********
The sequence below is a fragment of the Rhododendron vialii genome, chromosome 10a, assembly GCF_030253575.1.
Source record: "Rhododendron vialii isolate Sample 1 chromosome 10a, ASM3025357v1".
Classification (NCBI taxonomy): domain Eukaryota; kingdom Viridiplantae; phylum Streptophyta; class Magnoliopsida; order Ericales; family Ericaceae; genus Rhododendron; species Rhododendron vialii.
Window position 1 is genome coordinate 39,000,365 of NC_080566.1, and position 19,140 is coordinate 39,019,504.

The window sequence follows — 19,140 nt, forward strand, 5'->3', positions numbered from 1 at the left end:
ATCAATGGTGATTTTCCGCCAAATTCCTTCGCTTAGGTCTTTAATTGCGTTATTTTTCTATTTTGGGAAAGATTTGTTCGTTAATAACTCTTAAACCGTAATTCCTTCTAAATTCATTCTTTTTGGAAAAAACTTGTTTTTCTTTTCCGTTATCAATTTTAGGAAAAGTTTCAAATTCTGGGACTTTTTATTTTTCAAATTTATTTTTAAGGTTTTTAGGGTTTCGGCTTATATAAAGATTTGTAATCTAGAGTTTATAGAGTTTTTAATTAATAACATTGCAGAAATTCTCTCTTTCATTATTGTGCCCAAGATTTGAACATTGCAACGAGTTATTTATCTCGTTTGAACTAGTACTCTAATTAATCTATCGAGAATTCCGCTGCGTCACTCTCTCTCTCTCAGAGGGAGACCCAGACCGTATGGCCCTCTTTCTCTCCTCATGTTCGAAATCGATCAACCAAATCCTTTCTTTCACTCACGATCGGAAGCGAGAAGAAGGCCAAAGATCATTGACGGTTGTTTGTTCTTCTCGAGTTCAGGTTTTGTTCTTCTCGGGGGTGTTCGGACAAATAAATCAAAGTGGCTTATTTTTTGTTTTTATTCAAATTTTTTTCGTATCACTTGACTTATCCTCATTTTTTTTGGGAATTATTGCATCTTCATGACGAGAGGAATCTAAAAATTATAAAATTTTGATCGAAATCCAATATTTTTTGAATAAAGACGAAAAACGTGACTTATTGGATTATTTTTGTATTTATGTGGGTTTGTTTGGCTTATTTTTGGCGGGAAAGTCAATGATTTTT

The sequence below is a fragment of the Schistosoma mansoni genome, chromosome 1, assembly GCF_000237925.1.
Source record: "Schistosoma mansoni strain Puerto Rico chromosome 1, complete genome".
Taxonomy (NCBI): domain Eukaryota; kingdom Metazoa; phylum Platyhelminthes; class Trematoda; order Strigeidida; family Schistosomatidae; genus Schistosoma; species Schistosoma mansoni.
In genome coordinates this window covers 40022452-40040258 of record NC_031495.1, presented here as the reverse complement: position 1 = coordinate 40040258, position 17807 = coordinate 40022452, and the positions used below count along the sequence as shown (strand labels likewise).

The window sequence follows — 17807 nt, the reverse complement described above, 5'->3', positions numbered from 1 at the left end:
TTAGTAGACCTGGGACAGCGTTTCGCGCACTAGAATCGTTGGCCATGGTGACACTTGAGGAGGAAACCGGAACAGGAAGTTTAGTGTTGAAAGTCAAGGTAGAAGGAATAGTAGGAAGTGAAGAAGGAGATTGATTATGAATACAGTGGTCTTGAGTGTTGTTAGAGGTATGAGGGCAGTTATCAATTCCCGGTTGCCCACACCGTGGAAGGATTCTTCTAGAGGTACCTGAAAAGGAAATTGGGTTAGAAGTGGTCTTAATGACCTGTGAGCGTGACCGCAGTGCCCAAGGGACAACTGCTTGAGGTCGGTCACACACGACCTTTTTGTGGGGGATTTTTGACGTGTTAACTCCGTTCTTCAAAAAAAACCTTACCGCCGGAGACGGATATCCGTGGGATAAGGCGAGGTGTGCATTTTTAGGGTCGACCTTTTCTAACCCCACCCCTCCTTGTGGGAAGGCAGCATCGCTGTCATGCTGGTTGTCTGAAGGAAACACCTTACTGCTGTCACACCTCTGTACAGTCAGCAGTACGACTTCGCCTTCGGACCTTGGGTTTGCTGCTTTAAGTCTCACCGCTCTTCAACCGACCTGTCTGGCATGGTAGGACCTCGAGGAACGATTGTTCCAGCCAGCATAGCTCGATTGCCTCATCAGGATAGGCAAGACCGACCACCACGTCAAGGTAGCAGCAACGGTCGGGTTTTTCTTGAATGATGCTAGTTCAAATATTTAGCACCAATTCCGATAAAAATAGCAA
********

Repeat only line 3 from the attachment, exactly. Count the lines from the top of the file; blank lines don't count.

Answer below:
Classification (NCBI taxonomy): domain Eukaryota; kingdom Viridiplantae; phylum Streptophyta; class Magnoliopsida; order Ericales; family Ericaceae; genus Rhododendron; species Rhododendron vialii.